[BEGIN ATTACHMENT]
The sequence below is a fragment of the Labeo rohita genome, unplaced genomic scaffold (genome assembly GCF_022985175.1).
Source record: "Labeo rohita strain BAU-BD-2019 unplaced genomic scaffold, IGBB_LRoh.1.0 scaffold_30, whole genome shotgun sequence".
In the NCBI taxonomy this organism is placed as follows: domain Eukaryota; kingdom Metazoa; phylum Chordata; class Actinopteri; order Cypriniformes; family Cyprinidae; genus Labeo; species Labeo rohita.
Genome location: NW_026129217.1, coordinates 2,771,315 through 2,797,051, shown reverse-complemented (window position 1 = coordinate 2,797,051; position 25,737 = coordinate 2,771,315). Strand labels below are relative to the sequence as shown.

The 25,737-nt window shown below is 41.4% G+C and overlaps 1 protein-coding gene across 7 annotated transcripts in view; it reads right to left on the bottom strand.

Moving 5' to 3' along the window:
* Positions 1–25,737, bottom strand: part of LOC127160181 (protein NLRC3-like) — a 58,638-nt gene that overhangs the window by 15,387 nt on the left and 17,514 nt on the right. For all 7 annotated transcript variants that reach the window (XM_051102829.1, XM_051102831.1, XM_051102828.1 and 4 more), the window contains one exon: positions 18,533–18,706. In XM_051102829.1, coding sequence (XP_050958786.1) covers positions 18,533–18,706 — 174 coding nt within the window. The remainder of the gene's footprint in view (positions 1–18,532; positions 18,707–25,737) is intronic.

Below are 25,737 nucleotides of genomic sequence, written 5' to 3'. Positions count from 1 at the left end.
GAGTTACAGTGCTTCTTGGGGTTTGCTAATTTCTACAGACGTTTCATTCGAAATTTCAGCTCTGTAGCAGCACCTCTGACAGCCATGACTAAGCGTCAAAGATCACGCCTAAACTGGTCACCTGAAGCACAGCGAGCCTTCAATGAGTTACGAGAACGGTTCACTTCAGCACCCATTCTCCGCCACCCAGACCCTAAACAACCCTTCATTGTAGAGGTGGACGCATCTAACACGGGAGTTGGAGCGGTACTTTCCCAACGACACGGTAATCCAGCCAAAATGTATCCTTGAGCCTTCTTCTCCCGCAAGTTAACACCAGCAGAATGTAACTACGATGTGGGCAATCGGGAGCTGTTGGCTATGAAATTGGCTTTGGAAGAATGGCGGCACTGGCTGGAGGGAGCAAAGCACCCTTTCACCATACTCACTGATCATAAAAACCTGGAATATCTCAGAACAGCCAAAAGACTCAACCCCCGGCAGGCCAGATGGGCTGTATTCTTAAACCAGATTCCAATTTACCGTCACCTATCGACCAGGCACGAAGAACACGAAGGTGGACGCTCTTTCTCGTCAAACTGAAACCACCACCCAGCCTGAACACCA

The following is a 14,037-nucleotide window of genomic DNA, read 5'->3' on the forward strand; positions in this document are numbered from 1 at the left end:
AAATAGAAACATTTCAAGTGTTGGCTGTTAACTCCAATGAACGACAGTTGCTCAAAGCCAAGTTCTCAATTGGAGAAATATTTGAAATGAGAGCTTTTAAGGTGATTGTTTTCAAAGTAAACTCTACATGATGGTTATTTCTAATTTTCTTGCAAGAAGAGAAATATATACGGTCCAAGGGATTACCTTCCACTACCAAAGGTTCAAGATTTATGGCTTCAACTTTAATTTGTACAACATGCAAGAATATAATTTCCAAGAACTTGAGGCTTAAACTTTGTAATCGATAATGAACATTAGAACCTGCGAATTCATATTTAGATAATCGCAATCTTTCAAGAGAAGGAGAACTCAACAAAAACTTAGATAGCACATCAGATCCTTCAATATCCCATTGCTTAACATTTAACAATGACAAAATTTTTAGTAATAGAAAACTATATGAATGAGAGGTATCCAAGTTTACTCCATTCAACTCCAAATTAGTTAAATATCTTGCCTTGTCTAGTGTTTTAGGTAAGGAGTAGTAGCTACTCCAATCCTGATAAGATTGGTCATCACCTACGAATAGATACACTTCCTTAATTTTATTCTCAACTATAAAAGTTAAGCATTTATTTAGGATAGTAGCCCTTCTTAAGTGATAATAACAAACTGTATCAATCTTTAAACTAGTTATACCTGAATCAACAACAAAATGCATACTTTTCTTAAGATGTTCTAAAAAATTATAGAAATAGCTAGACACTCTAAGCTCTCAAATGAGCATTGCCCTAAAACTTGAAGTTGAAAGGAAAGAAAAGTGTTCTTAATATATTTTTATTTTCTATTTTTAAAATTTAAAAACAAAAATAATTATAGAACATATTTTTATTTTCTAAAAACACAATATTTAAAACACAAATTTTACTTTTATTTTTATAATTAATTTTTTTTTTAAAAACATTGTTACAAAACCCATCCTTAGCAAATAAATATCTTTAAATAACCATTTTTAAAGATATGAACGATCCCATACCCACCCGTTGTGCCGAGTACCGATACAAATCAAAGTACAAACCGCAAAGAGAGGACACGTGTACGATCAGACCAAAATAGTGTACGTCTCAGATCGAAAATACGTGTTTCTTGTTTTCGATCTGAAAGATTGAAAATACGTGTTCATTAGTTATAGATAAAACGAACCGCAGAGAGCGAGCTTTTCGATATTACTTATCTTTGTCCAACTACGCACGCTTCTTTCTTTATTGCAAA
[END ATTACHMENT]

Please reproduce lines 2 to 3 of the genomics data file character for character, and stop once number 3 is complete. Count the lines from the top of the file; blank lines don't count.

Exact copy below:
Source record: "Labeo rohita strain BAU-BD-2019 unplaced genomic scaffold, IGBB_LRoh.1.0 scaffold_30, whole genome shotgun sequence".
In the NCBI taxonomy this organism is placed as follows: domain Eukaryota; kingdom Metazoa; phylum Chordata; class Actinopteri; order Cypriniformes; family Cyprinidae; genus Labeo; species Labeo rohita.